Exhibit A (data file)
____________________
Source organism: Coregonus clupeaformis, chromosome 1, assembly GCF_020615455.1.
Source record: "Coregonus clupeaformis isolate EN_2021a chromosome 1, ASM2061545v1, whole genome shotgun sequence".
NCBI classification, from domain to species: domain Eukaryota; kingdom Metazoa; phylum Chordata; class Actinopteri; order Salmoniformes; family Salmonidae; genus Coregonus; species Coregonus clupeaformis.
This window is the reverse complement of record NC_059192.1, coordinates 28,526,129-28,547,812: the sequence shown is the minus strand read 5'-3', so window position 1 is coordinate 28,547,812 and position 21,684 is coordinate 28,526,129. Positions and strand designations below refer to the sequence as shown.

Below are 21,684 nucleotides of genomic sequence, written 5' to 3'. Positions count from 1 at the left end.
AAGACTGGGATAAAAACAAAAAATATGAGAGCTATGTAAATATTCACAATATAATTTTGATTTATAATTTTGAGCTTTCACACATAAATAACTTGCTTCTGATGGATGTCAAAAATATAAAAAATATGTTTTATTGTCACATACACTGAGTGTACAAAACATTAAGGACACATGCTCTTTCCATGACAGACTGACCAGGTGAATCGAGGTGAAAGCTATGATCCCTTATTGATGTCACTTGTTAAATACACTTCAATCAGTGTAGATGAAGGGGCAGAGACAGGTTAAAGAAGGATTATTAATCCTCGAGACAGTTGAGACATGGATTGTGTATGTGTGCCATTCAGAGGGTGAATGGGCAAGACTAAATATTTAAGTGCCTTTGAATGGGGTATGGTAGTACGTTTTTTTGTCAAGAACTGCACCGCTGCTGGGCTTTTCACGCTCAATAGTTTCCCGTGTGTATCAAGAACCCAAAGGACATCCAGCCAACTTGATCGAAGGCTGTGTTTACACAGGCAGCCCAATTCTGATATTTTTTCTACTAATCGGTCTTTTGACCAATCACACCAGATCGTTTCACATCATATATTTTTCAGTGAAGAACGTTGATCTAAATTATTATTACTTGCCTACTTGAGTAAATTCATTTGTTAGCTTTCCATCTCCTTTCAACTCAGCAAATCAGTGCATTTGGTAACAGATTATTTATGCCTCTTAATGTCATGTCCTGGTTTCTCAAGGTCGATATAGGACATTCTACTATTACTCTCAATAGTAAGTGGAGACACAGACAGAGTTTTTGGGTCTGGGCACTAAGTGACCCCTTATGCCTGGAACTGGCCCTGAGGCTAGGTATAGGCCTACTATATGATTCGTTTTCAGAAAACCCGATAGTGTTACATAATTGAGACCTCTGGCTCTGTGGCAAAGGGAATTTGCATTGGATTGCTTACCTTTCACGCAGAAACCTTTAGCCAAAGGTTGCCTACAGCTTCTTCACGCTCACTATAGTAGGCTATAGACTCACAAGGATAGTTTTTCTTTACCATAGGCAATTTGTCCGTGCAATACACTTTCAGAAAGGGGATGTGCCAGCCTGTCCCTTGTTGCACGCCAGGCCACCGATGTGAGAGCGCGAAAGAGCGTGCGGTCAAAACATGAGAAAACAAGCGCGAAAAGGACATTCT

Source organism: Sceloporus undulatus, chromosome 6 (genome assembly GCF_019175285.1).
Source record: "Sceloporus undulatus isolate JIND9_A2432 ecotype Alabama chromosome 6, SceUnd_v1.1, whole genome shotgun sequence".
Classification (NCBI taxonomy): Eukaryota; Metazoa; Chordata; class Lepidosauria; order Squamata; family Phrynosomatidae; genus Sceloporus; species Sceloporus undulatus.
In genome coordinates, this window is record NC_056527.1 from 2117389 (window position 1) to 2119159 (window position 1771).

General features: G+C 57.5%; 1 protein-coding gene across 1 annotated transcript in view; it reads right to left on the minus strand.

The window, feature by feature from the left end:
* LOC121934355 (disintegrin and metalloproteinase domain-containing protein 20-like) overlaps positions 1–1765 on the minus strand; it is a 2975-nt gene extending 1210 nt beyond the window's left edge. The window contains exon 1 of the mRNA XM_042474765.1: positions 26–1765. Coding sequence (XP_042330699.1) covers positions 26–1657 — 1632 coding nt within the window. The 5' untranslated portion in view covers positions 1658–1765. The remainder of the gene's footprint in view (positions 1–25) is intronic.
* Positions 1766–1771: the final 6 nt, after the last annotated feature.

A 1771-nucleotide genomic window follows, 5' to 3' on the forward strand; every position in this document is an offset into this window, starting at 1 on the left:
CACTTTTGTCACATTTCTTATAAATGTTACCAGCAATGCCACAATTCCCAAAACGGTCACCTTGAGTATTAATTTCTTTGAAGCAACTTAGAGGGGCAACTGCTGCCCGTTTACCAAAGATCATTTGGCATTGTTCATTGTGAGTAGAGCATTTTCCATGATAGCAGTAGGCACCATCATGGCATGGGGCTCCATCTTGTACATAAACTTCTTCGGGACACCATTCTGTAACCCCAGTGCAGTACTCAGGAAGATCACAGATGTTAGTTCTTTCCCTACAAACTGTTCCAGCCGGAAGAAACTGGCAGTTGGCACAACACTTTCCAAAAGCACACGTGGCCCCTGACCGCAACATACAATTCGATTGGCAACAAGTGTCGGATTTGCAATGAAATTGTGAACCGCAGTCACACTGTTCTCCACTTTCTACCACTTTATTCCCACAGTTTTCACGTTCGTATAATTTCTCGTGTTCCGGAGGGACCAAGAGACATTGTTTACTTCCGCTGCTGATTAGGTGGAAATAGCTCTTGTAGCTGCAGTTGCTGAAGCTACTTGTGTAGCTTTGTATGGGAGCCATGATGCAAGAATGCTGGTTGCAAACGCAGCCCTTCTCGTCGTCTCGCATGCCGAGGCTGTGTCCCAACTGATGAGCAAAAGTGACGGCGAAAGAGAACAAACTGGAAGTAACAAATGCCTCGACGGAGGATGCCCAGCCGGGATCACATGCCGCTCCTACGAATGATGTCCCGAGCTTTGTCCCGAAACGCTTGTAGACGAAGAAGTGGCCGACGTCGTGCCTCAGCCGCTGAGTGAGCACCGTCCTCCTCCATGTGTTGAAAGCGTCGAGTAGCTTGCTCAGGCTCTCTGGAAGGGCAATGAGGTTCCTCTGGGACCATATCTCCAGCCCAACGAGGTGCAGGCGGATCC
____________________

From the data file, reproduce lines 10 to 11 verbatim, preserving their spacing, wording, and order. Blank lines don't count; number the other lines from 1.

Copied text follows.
In genome coordinates, this window is record NC_056527.1 from 2117389 (window position 1) to 2119159 (window position 1771).

General features: G+C 57.5%; 1 protein-coding gene across 1 annotated transcript in view; it reads right to left on the minus strand.